I finally hit an intersection marked by a post without a sign. This couldn't be my turn: It should have been a dead-end, and I would take the right turn. But the trail continued straight. I looked down, and a small sign sat on the forest floor beside the post: "Shortcut Trail".
Shortcut to where? This trail wasn't on the map. GAH, that MAP! I calmed myself, took some breaths and logically deduced that there was only one trailhead for this entire network of trails. "Shortcut" was the way back to that. It had to be.
There was more climbing, which didn't necessarily lead me to believe I was on my way back "down", but I hit an intersection about 8 minutes in. An intersection without a marking. I desperately wanted this to be trail #132, so I hooked a right, following instinct, and began running like a deer down the slowly dropping grade. By now, I was a half hour behind when I told Ann I'd be back at the car. "Can't think about that," I told myself. "Just get back in one piece." Again: My water pack was about 1/3 full still, and I had a Gu left to eat for sugar. I couldn't be more than 4 miles from the parking area. So I dashed.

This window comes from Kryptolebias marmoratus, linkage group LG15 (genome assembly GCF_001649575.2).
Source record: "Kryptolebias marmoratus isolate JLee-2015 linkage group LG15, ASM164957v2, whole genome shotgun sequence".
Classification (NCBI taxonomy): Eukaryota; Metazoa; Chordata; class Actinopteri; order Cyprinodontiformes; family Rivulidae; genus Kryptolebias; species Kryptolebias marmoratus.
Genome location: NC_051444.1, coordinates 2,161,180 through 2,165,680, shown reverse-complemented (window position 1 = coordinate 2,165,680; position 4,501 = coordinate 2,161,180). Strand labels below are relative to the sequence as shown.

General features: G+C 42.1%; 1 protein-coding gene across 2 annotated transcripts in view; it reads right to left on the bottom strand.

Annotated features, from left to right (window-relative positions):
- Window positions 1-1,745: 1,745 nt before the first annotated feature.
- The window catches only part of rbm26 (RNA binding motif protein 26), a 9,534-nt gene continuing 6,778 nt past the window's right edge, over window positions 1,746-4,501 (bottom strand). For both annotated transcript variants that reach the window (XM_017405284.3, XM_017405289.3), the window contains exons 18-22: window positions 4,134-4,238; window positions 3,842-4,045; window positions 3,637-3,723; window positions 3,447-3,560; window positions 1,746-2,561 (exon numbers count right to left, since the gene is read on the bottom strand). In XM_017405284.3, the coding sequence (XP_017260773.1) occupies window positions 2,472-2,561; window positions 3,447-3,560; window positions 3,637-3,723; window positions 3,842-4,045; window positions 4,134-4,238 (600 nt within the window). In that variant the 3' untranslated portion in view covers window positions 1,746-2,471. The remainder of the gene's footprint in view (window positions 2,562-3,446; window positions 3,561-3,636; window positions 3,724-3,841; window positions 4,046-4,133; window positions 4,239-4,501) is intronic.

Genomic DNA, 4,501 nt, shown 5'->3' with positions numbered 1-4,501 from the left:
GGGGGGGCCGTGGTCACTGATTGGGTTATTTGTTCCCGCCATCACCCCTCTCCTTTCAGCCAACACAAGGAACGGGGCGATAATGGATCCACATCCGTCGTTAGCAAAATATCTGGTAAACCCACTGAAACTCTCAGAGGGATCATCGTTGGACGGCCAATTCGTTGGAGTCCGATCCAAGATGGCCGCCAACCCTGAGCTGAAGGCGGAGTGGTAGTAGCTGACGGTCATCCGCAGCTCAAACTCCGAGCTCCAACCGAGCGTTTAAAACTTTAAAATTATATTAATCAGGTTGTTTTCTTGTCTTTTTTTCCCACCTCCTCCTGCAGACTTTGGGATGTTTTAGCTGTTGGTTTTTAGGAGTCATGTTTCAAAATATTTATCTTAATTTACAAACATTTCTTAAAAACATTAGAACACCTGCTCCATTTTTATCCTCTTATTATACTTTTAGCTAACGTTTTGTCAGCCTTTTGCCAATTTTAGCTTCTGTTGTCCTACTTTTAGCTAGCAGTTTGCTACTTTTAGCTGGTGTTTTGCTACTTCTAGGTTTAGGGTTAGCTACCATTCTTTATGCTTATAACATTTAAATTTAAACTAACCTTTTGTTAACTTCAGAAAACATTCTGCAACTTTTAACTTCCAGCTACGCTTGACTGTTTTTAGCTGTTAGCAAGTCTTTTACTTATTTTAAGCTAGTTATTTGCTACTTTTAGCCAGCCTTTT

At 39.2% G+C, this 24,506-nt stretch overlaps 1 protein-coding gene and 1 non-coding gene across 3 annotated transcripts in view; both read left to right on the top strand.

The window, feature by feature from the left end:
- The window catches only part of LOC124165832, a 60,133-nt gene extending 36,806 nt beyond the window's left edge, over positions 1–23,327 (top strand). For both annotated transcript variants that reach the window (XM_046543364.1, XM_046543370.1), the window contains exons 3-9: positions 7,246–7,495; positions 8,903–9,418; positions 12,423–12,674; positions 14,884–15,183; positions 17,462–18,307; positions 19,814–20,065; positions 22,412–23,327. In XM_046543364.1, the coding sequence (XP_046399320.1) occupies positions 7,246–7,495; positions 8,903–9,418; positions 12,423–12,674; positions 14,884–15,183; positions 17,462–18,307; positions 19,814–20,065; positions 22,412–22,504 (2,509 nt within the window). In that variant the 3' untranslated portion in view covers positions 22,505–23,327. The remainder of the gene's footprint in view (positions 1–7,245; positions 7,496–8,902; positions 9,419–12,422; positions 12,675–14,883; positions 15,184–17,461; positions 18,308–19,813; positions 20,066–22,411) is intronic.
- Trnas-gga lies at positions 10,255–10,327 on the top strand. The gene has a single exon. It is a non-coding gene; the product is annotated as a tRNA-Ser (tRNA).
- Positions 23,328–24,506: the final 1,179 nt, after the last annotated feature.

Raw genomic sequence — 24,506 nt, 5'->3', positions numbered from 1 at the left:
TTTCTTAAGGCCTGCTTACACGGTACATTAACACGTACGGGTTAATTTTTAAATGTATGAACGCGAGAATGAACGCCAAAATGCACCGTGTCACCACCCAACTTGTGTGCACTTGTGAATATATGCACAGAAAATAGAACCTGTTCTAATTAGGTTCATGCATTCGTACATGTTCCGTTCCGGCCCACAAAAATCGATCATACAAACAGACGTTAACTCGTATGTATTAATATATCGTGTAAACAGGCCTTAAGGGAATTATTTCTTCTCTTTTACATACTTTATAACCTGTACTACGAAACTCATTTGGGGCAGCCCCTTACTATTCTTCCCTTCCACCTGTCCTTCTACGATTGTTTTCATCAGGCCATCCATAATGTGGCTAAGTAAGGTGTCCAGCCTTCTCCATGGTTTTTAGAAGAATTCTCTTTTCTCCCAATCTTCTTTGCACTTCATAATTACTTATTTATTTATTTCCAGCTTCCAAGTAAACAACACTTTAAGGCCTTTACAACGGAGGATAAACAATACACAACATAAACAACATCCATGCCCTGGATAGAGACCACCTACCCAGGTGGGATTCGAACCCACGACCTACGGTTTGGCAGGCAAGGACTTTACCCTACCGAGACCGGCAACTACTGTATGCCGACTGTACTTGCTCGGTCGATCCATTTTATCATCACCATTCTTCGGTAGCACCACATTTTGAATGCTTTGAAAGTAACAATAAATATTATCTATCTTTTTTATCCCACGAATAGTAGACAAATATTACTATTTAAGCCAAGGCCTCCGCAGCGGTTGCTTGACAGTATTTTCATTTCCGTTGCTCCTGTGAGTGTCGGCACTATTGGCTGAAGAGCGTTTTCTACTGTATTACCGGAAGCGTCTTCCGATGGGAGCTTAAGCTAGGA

And I mean, I dashed. I must have been clocking 8 mn/mile on the winding downhills...the narrow, wedged-onto-a-cliff's-side downhills. Again, the drop revealed to me exactly how high up I was, and it was impressive.
That's when my foot slipped on loose rock.
I quickly regained my balance and continued, giving myself affirmations on my speed and dexterity, cursing that hiking manual again and again. "Strenuous"? How about including, "Parts of this trail may give way, sending you sailing 1/4 mile off of a cliff's edge?" Within 1 minute of that slip, another hit, with far more dramatic results:
As far as I can ascertain, my right foot sent a portion of the trail crumbling, taking with it, well, my right foot. My left - now lonely without it's partner - followed suit. Without a thought, I twisted my torso and caught the trail with my forearms. My feet touched nothing but the shrubs growing off the cliff's side, so I was now dangling, held only by my arms, with about 500-800 feet of drop below my kicking toes.